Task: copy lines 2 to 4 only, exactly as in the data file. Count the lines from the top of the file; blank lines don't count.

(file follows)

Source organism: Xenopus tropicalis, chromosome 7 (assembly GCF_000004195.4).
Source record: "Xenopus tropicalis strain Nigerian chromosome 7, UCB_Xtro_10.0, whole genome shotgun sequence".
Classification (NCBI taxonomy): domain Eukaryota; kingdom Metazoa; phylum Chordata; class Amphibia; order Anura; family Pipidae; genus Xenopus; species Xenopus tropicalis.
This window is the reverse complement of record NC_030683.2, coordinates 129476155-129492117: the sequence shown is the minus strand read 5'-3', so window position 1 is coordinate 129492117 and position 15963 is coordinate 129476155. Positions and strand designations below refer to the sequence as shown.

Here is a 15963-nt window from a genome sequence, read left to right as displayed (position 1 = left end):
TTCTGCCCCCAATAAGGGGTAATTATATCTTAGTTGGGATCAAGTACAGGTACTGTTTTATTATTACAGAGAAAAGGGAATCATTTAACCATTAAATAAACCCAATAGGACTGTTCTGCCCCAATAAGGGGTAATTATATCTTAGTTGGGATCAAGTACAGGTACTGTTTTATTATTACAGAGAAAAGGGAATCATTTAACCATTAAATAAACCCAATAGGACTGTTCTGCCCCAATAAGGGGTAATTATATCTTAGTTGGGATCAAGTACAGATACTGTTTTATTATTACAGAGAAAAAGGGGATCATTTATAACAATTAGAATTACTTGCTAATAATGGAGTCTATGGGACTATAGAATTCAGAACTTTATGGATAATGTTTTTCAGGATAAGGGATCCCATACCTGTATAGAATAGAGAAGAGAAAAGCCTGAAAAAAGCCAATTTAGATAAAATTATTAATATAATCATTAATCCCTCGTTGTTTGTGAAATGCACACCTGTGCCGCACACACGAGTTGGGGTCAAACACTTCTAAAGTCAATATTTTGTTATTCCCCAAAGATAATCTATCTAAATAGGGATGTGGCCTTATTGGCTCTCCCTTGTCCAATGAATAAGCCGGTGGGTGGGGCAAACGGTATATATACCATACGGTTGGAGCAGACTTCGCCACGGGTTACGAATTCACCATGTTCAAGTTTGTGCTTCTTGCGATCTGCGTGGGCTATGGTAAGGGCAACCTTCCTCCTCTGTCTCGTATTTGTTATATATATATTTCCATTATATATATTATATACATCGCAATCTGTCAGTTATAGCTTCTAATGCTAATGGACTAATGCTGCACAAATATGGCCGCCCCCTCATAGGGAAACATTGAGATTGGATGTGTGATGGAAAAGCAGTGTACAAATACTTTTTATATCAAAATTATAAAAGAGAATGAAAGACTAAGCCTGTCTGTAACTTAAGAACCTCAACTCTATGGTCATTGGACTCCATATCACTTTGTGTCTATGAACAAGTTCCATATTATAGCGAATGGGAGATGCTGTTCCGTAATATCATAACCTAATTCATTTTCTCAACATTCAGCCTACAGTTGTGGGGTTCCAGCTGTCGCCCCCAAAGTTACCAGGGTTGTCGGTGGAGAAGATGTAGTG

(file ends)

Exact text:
Source record: "Xenopus tropicalis strain Nigerian chromosome 7, UCB_Xtro_10.0, whole genome shotgun sequence".
Classification (NCBI taxonomy): domain Eukaryota; kingdom Metazoa; phylum Chordata; class Amphibia; order Anura; family Pipidae; genus Xenopus; species Xenopus tropicalis.
This window is the reverse complement of record NC_030683.2, coordinates 129476155-129492117: the sequence shown is the minus strand read 5'-3', so window position 1 is coordinate 129492117 and position 15963 is coordinate 129476155. Positions and strand designations below refer to the sequence as shown.